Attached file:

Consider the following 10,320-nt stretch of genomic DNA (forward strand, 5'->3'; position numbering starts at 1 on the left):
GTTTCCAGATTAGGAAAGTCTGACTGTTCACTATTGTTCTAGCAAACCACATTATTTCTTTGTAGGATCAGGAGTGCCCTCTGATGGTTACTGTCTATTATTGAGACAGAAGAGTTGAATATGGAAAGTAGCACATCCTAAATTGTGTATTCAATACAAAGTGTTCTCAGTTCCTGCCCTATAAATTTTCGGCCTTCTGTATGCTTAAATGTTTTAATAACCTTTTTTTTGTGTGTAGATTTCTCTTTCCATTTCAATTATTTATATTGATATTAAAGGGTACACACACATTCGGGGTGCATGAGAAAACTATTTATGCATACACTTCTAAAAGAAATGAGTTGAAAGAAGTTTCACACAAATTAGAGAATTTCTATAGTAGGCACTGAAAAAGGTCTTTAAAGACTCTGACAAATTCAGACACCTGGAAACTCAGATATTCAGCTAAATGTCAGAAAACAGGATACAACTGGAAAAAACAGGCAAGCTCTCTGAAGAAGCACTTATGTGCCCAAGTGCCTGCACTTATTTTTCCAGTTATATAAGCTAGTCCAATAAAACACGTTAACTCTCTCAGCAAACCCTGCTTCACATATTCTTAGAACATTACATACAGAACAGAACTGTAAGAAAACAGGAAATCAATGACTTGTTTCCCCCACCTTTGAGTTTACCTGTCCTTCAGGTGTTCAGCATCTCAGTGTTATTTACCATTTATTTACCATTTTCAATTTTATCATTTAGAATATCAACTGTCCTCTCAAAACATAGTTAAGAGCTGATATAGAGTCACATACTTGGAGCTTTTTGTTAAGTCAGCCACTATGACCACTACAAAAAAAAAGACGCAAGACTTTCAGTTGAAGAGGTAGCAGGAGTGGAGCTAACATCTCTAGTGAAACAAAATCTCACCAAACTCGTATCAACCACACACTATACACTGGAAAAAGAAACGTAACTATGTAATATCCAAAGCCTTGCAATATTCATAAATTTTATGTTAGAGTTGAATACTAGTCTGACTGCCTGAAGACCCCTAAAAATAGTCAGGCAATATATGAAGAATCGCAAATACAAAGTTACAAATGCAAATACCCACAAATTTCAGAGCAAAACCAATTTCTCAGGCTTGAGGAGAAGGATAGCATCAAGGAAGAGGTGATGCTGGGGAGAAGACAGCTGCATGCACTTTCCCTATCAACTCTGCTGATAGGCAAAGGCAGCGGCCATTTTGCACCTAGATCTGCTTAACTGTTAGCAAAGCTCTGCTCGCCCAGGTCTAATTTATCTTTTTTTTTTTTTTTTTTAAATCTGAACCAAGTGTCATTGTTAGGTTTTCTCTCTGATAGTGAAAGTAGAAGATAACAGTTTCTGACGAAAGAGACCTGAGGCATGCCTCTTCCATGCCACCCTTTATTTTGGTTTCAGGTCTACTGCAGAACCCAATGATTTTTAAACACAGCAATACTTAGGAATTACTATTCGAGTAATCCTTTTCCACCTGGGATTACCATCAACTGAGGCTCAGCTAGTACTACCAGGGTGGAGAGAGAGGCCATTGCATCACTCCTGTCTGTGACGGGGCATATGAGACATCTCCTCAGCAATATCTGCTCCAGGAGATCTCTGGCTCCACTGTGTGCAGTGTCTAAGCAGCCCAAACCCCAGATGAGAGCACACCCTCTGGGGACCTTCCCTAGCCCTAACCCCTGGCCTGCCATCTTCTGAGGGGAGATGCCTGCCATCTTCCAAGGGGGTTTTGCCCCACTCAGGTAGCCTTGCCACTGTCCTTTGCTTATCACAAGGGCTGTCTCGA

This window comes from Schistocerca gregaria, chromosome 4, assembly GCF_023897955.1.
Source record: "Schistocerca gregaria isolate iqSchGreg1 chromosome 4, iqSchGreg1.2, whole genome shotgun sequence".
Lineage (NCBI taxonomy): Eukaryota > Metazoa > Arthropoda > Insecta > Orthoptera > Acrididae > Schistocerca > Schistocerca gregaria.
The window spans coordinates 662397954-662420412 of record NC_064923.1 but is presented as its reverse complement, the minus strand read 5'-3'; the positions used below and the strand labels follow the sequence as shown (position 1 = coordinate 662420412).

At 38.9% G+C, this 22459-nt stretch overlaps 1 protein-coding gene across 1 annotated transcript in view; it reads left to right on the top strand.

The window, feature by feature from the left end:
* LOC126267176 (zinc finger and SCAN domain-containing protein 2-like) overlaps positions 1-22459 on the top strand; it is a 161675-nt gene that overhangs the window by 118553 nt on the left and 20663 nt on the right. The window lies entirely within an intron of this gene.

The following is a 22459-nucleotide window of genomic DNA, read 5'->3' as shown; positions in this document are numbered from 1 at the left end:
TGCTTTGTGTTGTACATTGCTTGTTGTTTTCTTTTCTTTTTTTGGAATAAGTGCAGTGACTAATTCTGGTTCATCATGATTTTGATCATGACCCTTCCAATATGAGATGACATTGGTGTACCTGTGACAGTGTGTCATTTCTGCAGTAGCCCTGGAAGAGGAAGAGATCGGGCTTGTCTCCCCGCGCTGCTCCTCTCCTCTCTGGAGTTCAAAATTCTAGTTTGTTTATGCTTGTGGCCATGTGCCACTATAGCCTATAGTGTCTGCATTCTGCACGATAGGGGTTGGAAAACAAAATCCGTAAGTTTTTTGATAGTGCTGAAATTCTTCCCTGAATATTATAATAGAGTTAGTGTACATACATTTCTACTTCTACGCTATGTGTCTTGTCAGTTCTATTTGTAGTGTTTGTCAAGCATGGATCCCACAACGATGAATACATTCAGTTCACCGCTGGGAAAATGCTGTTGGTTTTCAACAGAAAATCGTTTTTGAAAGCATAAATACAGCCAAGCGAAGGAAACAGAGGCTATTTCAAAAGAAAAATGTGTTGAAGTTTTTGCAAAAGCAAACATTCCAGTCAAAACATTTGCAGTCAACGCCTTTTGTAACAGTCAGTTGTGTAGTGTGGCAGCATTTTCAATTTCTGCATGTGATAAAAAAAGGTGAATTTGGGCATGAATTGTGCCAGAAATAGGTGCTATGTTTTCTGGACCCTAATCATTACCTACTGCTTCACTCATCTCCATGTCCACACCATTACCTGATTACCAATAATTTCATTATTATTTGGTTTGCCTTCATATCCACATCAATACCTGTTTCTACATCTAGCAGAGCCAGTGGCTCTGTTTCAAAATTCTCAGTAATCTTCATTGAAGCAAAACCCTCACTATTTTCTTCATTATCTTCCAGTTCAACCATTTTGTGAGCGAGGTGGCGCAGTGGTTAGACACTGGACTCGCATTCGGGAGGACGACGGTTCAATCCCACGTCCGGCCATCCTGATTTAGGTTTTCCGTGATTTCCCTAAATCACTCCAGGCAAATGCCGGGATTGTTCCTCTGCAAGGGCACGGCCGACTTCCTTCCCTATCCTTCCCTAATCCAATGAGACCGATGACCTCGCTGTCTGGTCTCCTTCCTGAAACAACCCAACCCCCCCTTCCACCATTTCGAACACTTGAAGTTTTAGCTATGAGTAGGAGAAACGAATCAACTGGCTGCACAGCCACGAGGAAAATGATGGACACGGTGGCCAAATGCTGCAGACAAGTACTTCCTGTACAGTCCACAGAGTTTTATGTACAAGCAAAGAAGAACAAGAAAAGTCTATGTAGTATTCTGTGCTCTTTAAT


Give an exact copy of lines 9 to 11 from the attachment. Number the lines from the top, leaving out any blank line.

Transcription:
* LOC126267176 (zinc finger and SCAN domain-containing protein 2-like) overlaps positions 1-22459 on the top strand; it is a 161675-nt gene that overhangs the window by 118553 nt on the left and 20663 nt on the right. The window lies entirely within an intron of this gene.

The following is a 22459-nucleotide window of genomic DNA, read 5'->3' as shown; positions in this document are numbered from 1 at the left end:
TGCTTTGTGTTGTACATTGCTTGTTGTTTTCTTTTCTTTTTTTGGAATAAGTGCAGTGACTAATTCTGGTTCATCATGATTTTGATCATGACCCTTCCAATATGAGATGACATTGGTGTACCTGTGACAGTGTGTCATTTCTGCAGTAGCCCTGGAAGAGGAAGAGATCGGGCTTGTCTCCCCGCGCTGCTCCTCTCCTCTCTGGAGTTCAAAATTCTAGTTTGTTTATGCTTGTGGCCATGTGCCACTATAGCCTATAGTGTCTGCATTCTGCACGATAGGGGTTGGAAAACAAAATCCGTAAGTTTTTTGATAGTGCTGAAATTCTTCCCTGAATATTATAATAGAGTTAGTGTACATACATTTCTACTTCTACGCTATGTGTCTTGTCAGTTCTATTTGTAGTGTTTGTCAAGCATGGATCCCACAACGATGAATACATTCAGTTCACCGCTGGGAAAATGCTGTTGGTTTTCAACAGAAAATCGTTTTTGAAAGCATAAATACAGCCAAGCGAAGGAAACAGAGGCTATTTCAAAAGAAAAATGTGTTGAAGTTTTTGCAAAAGCAAACATTCCAGTCAAAACATTTGCAGTCAACGCCTTTTGTAACAGTCAGTTGTGTAGTGTGGCAGCATTTTCAATTTCTGCATGTGATAAAAAAAGGTGAATTTGGGCATGAATTGTGCCAGAAATAGGTGCTATGTTTTCTGGACCCTAATCATTACCTACTGCTTCACTCATCTCCATGTCCACACCATTACCTGATTACCAATAATTTCATTATTATTTGGTTTGCCTTCATATCCACATCAATACCTGTTTCTACATCTAGCAGAGCCAGTGGCTCTGTTTCAAAATTCTCAGTAATCTTCATTGAAGCAAAACCCTCACTATTTTCTTCATTATCTTCCAGTTCAACCATTTTGTGAGCGAGGTGGCGCAGTGGTTAGACACTGGACTCGCATTCGGGAGGACGACGGTTCAATCCCACGTCCGGCCATCCTGATTTAGGTTTTCCGTGATTTCCCTAAATCACTCCAGGCAAATGCCGGGATTGTTCCTCTGCAAGGGCACGGCCGACTTCCTTCCCTATCCTTCCCTAATCCAATGAGACCGATGACCTCGCTGTCTGGTCTCCTTCCTGAAACAACCCAACCCCCCCTTCCACCATTTCGAACACTTGAAGTTTTAGCTATGAGTAGGAGAAACGAATCAACTGGCTGCACAGCCACGAGGAAAATGATGGACACGGTGGCCAAATGCTGCAGACAAGTACTTCCTGTACAGTCCACAGAGTTTTATGTACAAGCAAAGAAGAACAAGAAAAGTCTATGTAGTATTCTGTGCTCTTTAAT